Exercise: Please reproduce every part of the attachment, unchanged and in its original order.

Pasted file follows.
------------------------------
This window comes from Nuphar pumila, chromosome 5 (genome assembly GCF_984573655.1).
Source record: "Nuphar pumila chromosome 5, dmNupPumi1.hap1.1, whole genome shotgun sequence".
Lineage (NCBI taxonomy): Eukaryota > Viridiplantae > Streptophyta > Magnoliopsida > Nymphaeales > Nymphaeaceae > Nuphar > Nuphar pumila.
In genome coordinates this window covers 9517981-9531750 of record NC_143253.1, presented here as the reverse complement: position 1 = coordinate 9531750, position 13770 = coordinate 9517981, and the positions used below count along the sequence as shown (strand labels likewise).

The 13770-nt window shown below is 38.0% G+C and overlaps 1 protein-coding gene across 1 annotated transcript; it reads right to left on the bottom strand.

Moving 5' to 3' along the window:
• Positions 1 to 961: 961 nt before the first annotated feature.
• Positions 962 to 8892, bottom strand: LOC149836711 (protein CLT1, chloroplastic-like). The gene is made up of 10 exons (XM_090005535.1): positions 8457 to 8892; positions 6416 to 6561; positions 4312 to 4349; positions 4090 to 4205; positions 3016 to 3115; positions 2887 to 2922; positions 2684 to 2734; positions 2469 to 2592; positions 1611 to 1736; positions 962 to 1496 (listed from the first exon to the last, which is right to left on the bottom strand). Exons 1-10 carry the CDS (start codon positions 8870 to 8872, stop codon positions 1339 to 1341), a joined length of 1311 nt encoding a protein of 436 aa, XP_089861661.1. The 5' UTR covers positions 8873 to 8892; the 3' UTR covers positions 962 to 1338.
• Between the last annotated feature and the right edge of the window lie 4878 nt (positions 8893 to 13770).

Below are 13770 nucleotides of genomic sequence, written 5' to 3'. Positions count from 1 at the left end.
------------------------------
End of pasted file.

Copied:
This window comes from Nuphar pumila, chromosome 5 (genome assembly GCF_984573655.1).
Source record: "Nuphar pumila chromosome 5, dmNupPumi1.hap1.1, whole genome shotgun sequence".
Lineage (NCBI taxonomy): Eukaryota > Viridiplantae > Streptophyta > Magnoliopsida > Nymphaeales > Nymphaeaceae > Nuphar > Nuphar pumila.
In genome coordinates this window covers 9517981-9531750 of record NC_143253.1, presented here as the reverse complement: position 1 = coordinate 9531750, position 13770 = coordinate 9517981, and the positions used below count along the sequence as shown (strand labels likewise).

The 13770-nt window shown below is 38.0% G+C and overlaps 1 protein-coding gene across 1 annotated transcript; it reads right to left on the bottom strand.

Moving 5' to 3' along the window:
• Positions 1 to 961: 961 nt before the first annotated feature.
• Positions 962 to 8892, bottom strand: LOC149836711 (protein CLT1, chloroplastic-like). The gene is made up of 10 exons (XM_090005535.1): positions 8457 to 8892; positions 6416 to 6561; positions 4312 to 4349; positions 4090 to 4205; positions 3016 to 3115; positions 2887 to 2922; positions 2684 to 2734; positions 2469 to 2592; positions 1611 to 1736; positions 962 to 1496 (listed from the first exon to the last, which is right to left on the bottom strand). Exons 1-10 carry the CDS (start codon positions 8870 to 8872, stop codon positions 1339 to 1341), a joined length of 1311 nt encoding a protein of 436 aa, XP_089861661.1. The 5' UTR covers positions 8873 to 8892; the 3' UTR covers positions 962 to 1338.
• Between the last annotated feature and the right edge of the window lie 4878 nt (positions 8893 to 13770).

Below are 13770 nucleotides of genomic sequence, written 5' to 3'. Positions count from 1 at the left end.